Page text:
Everyone is entitled to privacy, especially when it comes to law enforcement. To make the public, and the officers protecting them, feel protected the implementation of body-worn-cameras in the police force is occurring. Sometimes, this equipment malfunctions and ends up doing more harm than the good it promised. When this
N.p., n.d. Web. 23 June 2016. Abdollah, Tami. "Officers Fear Body Cameras Raise Privacy Concerns." PoliceOne. N.p., n.d. Web. 23 June 2016.
Next, let’s talk about body worn camera these are very important. This could help put a lot of people in jail or even corrupt officers. In a sample of police departments surveyed in 2013, approximately 75 percent of them reported that they did not use body-worn cameras. The survey was funded by the Office of Community Oriented Policing Services and conducted by the Police Executive Research Forum PERF’s report about the survey notes a number of perceived benefits for using body-worn cameras, including better evidence documentation and increased accountability and transparency. But the report also notes many other factors that law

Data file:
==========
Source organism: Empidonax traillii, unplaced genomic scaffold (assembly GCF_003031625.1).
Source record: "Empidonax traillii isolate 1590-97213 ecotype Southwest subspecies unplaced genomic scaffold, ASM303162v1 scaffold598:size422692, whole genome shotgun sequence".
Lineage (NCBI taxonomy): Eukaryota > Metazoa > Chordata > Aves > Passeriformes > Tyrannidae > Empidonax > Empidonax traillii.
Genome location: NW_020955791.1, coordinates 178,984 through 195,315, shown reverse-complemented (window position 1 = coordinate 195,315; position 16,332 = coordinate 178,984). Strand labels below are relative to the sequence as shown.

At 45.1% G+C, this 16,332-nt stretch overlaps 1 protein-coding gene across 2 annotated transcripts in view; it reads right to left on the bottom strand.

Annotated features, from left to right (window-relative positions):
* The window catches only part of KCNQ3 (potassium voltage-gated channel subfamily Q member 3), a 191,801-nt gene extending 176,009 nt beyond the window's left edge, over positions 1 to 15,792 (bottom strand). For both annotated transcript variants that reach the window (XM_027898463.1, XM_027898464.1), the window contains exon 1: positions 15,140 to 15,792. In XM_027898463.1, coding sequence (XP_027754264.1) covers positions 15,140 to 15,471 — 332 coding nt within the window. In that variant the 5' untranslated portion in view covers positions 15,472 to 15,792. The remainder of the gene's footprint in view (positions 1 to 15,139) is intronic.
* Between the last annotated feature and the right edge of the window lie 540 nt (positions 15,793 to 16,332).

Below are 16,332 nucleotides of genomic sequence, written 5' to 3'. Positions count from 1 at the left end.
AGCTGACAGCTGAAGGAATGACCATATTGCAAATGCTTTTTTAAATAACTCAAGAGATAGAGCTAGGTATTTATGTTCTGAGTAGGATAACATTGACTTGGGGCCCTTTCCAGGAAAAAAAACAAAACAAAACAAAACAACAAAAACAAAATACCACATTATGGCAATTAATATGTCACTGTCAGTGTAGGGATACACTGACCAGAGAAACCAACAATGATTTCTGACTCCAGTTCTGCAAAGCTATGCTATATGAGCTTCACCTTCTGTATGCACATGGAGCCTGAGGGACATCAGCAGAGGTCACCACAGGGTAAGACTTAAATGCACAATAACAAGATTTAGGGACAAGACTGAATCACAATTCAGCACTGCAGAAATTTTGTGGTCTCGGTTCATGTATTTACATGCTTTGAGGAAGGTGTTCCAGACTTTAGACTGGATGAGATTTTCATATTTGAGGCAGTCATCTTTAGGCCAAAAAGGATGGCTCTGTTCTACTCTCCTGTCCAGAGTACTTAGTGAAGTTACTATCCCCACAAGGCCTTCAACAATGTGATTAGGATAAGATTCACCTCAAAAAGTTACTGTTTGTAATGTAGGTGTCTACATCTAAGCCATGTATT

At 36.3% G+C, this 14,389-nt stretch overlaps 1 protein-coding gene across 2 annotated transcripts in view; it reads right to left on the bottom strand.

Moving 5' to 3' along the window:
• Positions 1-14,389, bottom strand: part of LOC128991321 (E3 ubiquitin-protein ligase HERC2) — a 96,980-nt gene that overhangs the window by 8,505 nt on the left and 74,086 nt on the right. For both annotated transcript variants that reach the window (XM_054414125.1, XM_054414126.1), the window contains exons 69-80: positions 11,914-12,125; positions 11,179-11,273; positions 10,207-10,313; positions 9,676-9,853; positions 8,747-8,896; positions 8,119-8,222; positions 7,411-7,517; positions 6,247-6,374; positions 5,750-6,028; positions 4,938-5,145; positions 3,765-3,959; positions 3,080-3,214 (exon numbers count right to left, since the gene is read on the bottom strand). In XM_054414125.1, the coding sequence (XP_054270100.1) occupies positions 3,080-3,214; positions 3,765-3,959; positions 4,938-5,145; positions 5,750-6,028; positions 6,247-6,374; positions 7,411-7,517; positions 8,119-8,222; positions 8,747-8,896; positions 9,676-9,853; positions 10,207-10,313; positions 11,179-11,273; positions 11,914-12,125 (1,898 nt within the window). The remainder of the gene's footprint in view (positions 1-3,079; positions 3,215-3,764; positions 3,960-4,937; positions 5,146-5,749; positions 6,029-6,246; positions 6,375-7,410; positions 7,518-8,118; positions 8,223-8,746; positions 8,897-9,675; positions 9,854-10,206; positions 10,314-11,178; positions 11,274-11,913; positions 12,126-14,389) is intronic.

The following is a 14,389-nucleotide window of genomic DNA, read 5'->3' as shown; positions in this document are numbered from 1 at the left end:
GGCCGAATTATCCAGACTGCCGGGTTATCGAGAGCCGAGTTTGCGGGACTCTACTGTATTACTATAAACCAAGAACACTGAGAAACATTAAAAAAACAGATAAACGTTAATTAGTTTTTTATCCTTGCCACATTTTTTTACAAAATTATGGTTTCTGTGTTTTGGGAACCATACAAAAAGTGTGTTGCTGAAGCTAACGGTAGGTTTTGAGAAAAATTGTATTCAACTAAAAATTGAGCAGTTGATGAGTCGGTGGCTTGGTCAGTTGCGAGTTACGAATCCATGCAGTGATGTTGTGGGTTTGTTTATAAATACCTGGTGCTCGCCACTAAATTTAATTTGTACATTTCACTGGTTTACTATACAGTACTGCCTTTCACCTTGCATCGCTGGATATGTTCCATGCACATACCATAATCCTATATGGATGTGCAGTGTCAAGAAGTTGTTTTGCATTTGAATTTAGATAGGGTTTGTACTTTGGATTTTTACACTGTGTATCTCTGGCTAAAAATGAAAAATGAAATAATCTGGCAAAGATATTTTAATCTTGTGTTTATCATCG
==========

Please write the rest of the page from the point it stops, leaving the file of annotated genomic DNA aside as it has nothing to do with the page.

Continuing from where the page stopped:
We live in a time where technology is part of our everyday life, and a big part of keeping its memory is by taking pictures or saving moments by taking videos using cameras. Most people in North America carry a smartphone with the ability to take pictures and videos in